Patent Fillings Show Jaguar's Wild Return To Motorcycles [UPDATED]
Technically the Vector is being developed by a startup called Arc, but it was conceived at JLR by a JLR employee and now its patents bear JLR's name.
Jaguar Cars originally got its start as the Swallow Sidecar company, building motorcycle sidecars before expanding into the kinds of cars that built the company we know today. Now it appears the Tata Motors-owned Jaguar Land Rover is going back to its roots, as patent filings for a radical new electric hyperbike appear to be assigned to JLR rather than the startup whose name it bears.
From the moment that ARC Vehicles showed off its futuristic electric Vector bike last November, the company has been associated with Jaguar Land Rover. Its founder and CEO, Mark Truman, used to run JLR Special Operations and its Whitespace skunkworks, where the Arc was apparently conceived. JLR's InMotion Ventures is apparently a leading investor in the company. But according to patent applications uncovered by The Drive, the relationship goes even deeper: the premium automaker is listed as the assignee for some of Truman's most provocative inventions.
UPDATE: Truman tells The Drive that ARC's initial intellectual property was developed while he worked at JLR, but that his new company enjoys a royalty-free license for these patents which formed part of JLR's investment in the startup. ARC has subsequently developed more intellectual property that belongs to them, so we'll keep an eye out for that. In the meantime, stay tuned for an upcoming episode of Merge Now that will provide a lot more detail about this exciting company and its fascinating bike.
These patent applications run the gamut of different technologies that enable the Vector's eye-popping capabilities. One application covers the Vector's battery module housing, which comprises a monocoque containing a "shelving matrix" that supports individual battery cells or modules. This unitary design is saled by a removable coverplate, protecting the battery from dirt or water while enabling easy access for cell or module replacement or swapping. The coverplate could even include busbars to connect cells or modules, or attach the battery to a charging port, potentially limiting the need for a wiring harness, as well as integral cooling. This application shows off the Vector's stunning design, confirming that JLR's interest in electric motorcycles is focused on Arc's first bike, but it hints at the possible use of supercapacitors as a form of energy storage as well as ATV and other applications.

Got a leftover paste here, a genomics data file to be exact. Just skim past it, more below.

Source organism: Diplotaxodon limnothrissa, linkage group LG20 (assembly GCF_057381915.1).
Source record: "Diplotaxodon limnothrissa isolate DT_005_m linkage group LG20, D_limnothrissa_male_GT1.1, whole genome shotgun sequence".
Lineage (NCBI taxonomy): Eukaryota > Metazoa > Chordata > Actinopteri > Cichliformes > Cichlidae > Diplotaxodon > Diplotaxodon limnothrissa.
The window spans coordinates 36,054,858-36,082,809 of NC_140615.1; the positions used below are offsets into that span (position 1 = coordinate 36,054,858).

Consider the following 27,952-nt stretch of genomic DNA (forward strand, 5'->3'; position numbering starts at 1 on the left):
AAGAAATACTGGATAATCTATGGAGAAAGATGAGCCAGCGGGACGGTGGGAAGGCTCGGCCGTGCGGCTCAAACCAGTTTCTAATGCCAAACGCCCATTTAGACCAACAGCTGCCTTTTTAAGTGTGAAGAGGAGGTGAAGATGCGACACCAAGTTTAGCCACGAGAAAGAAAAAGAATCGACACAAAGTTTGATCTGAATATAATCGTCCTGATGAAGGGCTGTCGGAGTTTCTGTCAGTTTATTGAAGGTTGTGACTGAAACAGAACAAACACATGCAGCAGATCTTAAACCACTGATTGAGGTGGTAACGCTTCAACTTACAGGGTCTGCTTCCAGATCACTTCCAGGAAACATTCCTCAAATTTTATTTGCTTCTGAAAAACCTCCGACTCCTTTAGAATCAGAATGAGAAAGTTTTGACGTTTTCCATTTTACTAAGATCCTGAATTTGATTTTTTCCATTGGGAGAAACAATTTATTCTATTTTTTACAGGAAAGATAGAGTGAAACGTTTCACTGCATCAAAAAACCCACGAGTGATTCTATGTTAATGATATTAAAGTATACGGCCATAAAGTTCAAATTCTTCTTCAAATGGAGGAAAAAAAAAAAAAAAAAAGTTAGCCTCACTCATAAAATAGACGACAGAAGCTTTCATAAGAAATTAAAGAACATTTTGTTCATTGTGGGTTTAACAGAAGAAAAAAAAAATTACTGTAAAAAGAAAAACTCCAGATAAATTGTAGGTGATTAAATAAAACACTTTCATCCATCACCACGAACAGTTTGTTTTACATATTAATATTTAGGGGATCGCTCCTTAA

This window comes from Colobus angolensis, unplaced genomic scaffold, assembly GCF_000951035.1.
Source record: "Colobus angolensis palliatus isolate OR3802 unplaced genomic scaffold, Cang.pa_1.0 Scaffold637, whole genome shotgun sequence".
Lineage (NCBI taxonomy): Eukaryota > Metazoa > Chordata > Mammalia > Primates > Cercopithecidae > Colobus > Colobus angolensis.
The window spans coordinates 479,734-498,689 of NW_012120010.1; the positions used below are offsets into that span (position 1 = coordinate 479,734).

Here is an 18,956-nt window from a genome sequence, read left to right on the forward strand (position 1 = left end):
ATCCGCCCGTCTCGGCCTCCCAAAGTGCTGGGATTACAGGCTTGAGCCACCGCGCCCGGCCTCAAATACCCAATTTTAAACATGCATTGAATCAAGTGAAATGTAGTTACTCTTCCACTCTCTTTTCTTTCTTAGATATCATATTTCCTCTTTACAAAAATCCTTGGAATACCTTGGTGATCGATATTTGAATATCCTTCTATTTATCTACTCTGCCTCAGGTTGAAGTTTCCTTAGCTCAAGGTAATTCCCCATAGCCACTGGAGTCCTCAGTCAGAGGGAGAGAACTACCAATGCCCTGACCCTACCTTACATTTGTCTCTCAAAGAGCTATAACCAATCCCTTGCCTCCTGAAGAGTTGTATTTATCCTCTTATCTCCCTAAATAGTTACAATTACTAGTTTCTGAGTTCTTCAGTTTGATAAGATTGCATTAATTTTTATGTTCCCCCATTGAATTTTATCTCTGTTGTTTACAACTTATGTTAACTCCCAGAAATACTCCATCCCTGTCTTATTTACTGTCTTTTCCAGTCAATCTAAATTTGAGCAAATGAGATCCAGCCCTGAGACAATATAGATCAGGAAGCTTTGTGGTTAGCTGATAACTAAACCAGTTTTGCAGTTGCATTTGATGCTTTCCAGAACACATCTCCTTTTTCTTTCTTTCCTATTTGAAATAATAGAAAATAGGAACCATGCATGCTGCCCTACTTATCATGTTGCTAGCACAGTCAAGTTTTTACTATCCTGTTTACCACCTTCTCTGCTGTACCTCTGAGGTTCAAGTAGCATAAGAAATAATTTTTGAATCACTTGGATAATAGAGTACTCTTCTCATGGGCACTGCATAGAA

Another patent application reveals another wild feature of the Vector: a garment with haptic feedback capabilities or helmet with a heads-up display and speakers, that can communicate environmental hazards and operational limits to the driver. This "augmented driving" concept for motorcycles could provide functions that have become commonplace in cars, like lane departure and blind spot warnings, as well as enhanced feedback about traction control, antilock brakes, pitch/roll/yaw angle and much more. These warnings and other forms of feedback would be communicated visually, audibly or through oscillating haptic output (vibrations) in different parts of the bike or garment, depending on the application. There is even an option for user input, in which "the user may initiate the signal when they wish to initiate, impart or amplify an emotional response of the user."
Two other patent applications tackle the problem of regenerative braking in a two-wheeled vehicle, which can feel particularly strange when regeneration is performed through the front wheel. One of these applications covers a technique for managing this issue using sensors in a garment to determine rider position and modulate regeneration appropriately. The other application tackles the same issue using imaging to determine rider position, modulating regeneration based on the relationship to predetermined postures. Using these different techniques, the bike could swap between different motor control maps based on the rider's position at a given moment, as well as throttle position and other inputs. This would open the possibility of a wide variation of computer-assistance based on the dynamic conditions of both the bike and the rider, creating all kinds of interesting opportunities.